Both obstructive sleep apnea (OSA) and insomnia are found in a high percentage of patients with a variety of neurological diseases, according to new research from Cleveland Clinic investigators presented at the 2018 annual meeting of the American Academy of Neurology (AAN).
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“These associations are of interest because there’s a vast body of literature showing that untreated sleep disorders are associated with worse disease-specific outcomes,” says senior investigator Nancy Foldvary-Schaefer, DO, MS, Director of Cleveland Clinic’s Sleep Disorders Center. “There is also evidence that treating sleep disorders improves neurological outcomes.”
Prompted by findings in epilepsy
In a previous study presented at the 2017 American Epilepsy Society meeting, Dr. Foldvary-Schaefer and colleagues found that treating OSA with continuous positive airway pressure (CPAP) therapy in patients with epilepsy led to better seizure control. In the new research, presented as a poster at the AAN meeting (see abstract here), they examined the association between sleep instrument scores and disease-specific outcomes across diverse neurological populations.
Using standardized instruments, the team performed a retrospective analysis of 19,052 adult initial outpatient visits to multiple centers within Cleveland Clinic’s Neurological Institute (psychiatry, brain tumor, movement disorders, cerebrovascular and epilepsy) from March 2015 to October 2016.
“We used the STOP instrument to detect sleep apnea symptoms and the Insomnia Severity Index (ISI) to detect significant insomnia symptoms,” Dr. Foldvary-Schaefer explains. High-risk OSA was defined as a STOP score ≥ 2 and significant insomnia as an ISI score ≥ 15.
Results: A third have high OSA risk, a quarter have insomnia
The researchers found that one-third of neurological patients were at high risk for OSA and one-quarter had significant insomnia symptoms. Patients with STOP scores ≥ 2 were older and more likely to be male, while patients with ISI scores ≥ 15 were younger and more likely to be female.
“The highest prevalence of OSA was in the cerebrovascular disease population,” Dr. Foldvary-Schaefer reports, “which makes sense because stroke and cardiovascular disease have known associations with undiagnosed sleep apnea.” The prevalence of OSA was also higher in the epilepsy population, confirming the group’s previous work.
The highest prevalence of significant insomnia was in the psychiatry population, Dr. Foldvary-Schaefer continues, “which was also expected since depression and other psychiatric disorders are often linked with insomnia.” Significant insomnia was also associated with worse neurological status in movement disorder and epilepsy populations.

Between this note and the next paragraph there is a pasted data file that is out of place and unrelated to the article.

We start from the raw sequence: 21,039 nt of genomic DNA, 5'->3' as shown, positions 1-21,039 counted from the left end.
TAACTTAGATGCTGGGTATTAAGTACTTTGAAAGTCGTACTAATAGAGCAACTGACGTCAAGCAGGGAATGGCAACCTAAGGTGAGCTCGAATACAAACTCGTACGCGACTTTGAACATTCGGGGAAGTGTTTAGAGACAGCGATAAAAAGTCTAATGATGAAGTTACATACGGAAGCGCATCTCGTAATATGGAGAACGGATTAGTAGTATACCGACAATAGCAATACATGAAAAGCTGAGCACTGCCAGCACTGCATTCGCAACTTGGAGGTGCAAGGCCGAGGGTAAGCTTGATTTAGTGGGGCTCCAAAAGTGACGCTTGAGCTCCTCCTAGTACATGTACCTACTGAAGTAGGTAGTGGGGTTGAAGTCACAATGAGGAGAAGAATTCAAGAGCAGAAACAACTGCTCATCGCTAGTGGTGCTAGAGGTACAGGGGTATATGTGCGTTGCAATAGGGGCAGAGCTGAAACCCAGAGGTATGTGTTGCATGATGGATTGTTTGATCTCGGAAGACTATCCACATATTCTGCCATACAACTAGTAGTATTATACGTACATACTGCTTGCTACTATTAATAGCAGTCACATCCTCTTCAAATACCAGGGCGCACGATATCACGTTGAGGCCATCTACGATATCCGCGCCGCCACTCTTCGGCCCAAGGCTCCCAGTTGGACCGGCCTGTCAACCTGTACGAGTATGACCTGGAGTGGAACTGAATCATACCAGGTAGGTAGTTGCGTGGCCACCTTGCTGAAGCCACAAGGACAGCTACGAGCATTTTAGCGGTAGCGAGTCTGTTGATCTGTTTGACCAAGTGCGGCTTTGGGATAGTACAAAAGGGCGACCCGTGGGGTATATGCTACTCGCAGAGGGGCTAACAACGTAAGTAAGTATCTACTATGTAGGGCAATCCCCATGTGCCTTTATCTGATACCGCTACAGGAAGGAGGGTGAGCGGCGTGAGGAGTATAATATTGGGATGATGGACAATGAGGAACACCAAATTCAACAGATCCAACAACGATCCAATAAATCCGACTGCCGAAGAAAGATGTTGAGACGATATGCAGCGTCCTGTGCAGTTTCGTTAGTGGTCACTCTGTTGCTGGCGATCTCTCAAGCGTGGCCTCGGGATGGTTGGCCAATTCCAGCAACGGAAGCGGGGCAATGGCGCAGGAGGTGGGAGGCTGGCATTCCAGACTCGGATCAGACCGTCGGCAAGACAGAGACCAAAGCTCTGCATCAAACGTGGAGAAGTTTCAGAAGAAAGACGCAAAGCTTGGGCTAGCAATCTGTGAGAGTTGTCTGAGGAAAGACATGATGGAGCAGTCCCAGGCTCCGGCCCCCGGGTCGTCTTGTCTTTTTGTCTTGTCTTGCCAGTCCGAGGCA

Exploiting a robust database for research
She notes that Cleveland Clinic is in a unique position to measure sleep outcomes across broad populations due to the Knowledge Program, a homegrown electronic data entry system for patient-reported outcomes integrated into the electronic medical record. The program was developed by the Neurological Institute over 10 years ago but is now used throughout Cleveland Clinic.
“When we presented data at a recent American Academy of Sleep Medicine meeting, other major institutions were in awe of our ability to capture so much patient-reported data,” says Dr. Foldvary-Schaefer. “The Knowledge Program allows for the collection of disease-specific outcome data and general health status measures from patients at every visit, improves patient care and provides incredible fodder for research. And because of the collaborative environment in our Neurological Institute, we’ve been able to gain buy-in from busy doctors and centers to gather sleep disorder data.”
Now that her team has acquired data on the extent of the problem — and they’re in the process of collecting data from other Neurological Institute centers — they hope to launch research to see if they can replicate the results of their study of CPAP in epilepsy patients in additional populations. “We’d like to investigate further to see if there is a role for sleep therapies on disease-specific outcomes in other neurological patients,” she says.
Any neurologist can screen for sleep disorders
As a result of this research, Dr. Foldvary-Schaefer hopes neurologists will begin to recognize that a sleep history needs to be incorporated into the routine care of all neurological patients.
“Sleep impacts numerous neurological conditions, and treating sleep disorders can have trickle-down effects on the management of many of them,” she says. “The challenge is that most neurologists don’t have training in sleep disorders, but it’s actually simple to screen for them.”
For example, she says that assessing for the risk of OSA starts with asking patients just three questions:
- Do you snore?
- Do you stop breathing at night or has anyone observed you stop breathing while sleeping?
- Are you fatigued, tired or sleepy during the day?
“These three questions can identify a patient at high risk for OSA and might, for example, end up preventing a cerebrovascular patient from having a second stroke,” she explains. “Once identified as high-risk, patients can be referred to a sleep specialist for further evaluation and treatment.”
For more on the study discussed above, watch this touchNEUROLOGY.com video interview with coinvestigator and Cleveland Clinic research fellow Thapanee Somboon, MD, in which she also discusses another Cleveland Clinic study presentation at the AAN meeting, on the performance of sleep apnea screening tools in former professional athletes.